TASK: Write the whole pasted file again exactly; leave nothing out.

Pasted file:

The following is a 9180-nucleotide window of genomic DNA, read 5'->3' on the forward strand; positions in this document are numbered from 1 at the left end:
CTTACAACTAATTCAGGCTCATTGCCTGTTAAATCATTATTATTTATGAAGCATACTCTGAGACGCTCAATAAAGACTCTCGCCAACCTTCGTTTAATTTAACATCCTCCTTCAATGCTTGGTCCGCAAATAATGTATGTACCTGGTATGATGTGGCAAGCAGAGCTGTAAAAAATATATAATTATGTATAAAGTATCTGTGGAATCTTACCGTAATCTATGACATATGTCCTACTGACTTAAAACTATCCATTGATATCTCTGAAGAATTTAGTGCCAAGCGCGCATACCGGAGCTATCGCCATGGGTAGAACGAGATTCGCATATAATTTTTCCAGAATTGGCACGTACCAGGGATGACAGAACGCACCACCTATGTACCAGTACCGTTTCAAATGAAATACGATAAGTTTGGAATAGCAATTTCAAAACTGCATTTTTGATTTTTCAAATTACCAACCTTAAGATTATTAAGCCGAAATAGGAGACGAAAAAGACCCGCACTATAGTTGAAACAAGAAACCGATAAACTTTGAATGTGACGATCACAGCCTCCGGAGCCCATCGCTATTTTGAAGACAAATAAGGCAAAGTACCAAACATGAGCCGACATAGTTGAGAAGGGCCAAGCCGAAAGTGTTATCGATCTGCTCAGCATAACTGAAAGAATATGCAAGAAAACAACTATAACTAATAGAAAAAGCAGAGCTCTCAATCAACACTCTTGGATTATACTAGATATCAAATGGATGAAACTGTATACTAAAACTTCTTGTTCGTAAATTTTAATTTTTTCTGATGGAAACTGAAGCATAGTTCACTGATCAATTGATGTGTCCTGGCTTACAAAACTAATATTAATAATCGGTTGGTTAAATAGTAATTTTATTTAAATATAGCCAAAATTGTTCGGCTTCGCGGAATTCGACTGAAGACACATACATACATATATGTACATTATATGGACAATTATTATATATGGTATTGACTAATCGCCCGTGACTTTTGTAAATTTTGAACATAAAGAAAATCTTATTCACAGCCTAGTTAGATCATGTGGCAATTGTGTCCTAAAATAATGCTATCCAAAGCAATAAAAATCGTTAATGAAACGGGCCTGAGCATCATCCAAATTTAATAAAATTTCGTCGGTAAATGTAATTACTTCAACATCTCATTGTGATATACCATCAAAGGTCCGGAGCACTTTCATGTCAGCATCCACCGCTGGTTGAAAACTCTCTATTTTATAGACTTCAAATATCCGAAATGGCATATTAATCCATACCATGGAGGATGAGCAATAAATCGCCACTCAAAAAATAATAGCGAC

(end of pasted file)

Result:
The following is a 9180-nucleotide window of genomic DNA, read 5'->3' on the forward strand; positions in this document are numbered from 1 at the left end:
CTTACAACTAATTCAGGCTCATTGCCTGTTAAATCATTATTATTTATGAAGCATACTCTGAGACGCTCAATAAAGACTCTCGCCAACCTTCGTTTAATTTAACATCCTCCTTCAATGCTTGGTCCGCAAATAATGTATGTACCTGGTATGATGTGGCAAGCAGAGCTGTAAAAAATATATAATTATGTATAAAGTATCTGTGGAATCTTACCGTAATCTATGACATATGTCCTACTGACTTAAAACTATCCATTGATATCTCTGAAGAATTTAGTGCCAAGCGCGCATACCGGAGCTATCGCCATGGGTAGAACGAGATTCGCATATAATTTTTCCAGAATTGGCACGTACCAGGGATGACAGAACGCACCACCTATGTACCAGTACCGTTTCAAATGAAATACGATAAGTTTGGAATAGCAATTTCAAAACTGCATTTTTGATTTTTCAAATTACCAACCTTAAGATTATTAAGCCGAAATAGGAGACGAAAAAGACCCGCACTATAGTTGAAACAAGAAACCGATAAACTTTGAATGTGACGATCACAGCCTCCGGAGCCCATCGCTATTTTGAAGACAAATAAGGCAAAGTACCAAACATGAGCCGACATAGTTGAGAAGGGCCAAGCCGAAAGTGTTATCGATCTGCTCAGCATAACTGAAAGAATATGCAAGAAAACAACTATAACTAATAGAAAAAGCAGAGCTCTCAATCAACACTCTTGGATTATACTAGATATCAAATGGATGAAACTGTATACTAAAACTTCTTGTTCGTAAATTTTAATTTTTTCTGATGGAAACTGAAGCATAGTTCACTGATCAATTGATGTGTCCTGGCTTACAAAACTAATATTAATAATCGGTTGGTTAAATAGTAATTTTATTTAAATATAGCCAAAATTGTTCGGCTTCGCGGAATTCGACTGAAGACACATACATACATATATGTACATTATATGGACAATTATTATATATGGTATTGACTAATCGCCCGTGACTTTTGTAAATTTTGAACATAAAGAAAATCTTATTCACAGCCTAGTTAGATCATGTGGCAATTGTGTCCTAAAATAATGCTATCCAAAGCAATAAAAATCGTTAATGAAACGGGCCTGAGCATCATCCAAATTTAATAAAATTTCGTCGGTAAATGTAATTACTTCAACATCTCATTGTGATATACCATCAAAGGTCCGGAGCACTTTCATGTCAGCATCCACCGCTGGTTGAAAACTCTCTATTTTATAGACTTCAAATATCCGAAATGGCATATTAATCCATACCATGGAGGATGAGCAATAAATCGCCACTCAAAAAATAATAGCGAC